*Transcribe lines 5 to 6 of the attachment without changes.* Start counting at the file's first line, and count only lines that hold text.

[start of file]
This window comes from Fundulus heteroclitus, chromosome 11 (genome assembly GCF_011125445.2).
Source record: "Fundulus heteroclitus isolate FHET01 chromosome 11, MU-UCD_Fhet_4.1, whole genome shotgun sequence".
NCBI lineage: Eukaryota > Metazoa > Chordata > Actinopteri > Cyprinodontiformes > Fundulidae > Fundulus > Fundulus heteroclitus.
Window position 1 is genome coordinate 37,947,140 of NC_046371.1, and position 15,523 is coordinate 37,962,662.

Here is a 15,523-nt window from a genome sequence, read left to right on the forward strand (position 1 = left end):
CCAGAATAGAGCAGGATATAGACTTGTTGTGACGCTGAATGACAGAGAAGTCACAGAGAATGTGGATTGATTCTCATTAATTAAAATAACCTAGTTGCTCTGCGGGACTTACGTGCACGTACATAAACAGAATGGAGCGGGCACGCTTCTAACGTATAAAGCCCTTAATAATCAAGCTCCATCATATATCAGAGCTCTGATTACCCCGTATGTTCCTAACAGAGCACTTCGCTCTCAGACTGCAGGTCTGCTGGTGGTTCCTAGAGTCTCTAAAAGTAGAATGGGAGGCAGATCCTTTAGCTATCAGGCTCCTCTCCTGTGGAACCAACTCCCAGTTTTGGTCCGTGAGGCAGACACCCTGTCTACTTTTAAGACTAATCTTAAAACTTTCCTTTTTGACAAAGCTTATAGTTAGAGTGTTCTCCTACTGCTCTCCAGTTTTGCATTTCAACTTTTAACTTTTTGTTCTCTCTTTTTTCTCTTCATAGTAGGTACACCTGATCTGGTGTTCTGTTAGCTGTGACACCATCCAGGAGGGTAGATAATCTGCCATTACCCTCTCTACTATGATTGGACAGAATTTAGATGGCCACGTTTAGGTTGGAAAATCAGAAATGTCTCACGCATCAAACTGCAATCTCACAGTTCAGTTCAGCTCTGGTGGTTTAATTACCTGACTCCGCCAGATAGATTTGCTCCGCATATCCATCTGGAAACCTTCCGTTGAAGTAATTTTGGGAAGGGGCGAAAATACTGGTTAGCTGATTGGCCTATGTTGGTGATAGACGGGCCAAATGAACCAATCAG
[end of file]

Here is a 15,523-nt window from a genome sequence, read left to right on the forward strand (position 1 = left end):
CCAGAATAGAGCAGGATATAGACTTGTTGTGACGCTGAATGACAGAGAAGTCACAGAGAATGTGGATTGATTCTCATTAATTAAAATAACCTAGTTGCTCTGCGGGACTTACGTGCACGTACATAAACAGAATGGAGCGGGCACGCTTCTAACGTATAAAGCCCTTAATAATCAAGCTCCATCATATATCAGAGCTCTGATTACCCCGTATGTTCCTAACAGAGCACTTCGCTCTCAGACTGCAGGTCTGCTGGTGGTTCCTAGAGTCTCTAAAAGTAGAATGGGAGGCAGATCCTTTAGCTATCAGGCTCCTCTCCTGTGGAACCAACTCCCAGTTTTGGTCCGTGAGGCAGACACCCTGTCTACTTTTAAGACTAATCTTAAAACTTTCCTTTTTGACAAAGCTTATAGTTAGAGTGTTCTCCTACTGCTCTCCAGTTTTGCATTTCAACTTTTAACTTTTTGTTCTCTCTTTTTTCTCTTCATAGTAGGTACACCTGATCTGGTGTTCTGTTAGCTGTGACACCATCCAGGAGGGTAGATAATCTGCCATTACCCTCTCTACTATGATTGGACAGAATTTAGATGGCCACGTTTAGGTTGGAAAATCAGAAATGTCTCACGCATCAAACTGCAATCTCACAGTTCAGTTCAGCTCTGGTGGTTTAATTACCTGACTCCGCCAGATAGATTTGCTCCGCATATCCATCTGGAAACCTTCCGTTGAAGTAATTTTGGGAAGGGGCGAAAATACTGGTTAGCTGATTGGCCTATGTTGGTGATAGACGGGCCAAATGAACCAATCAG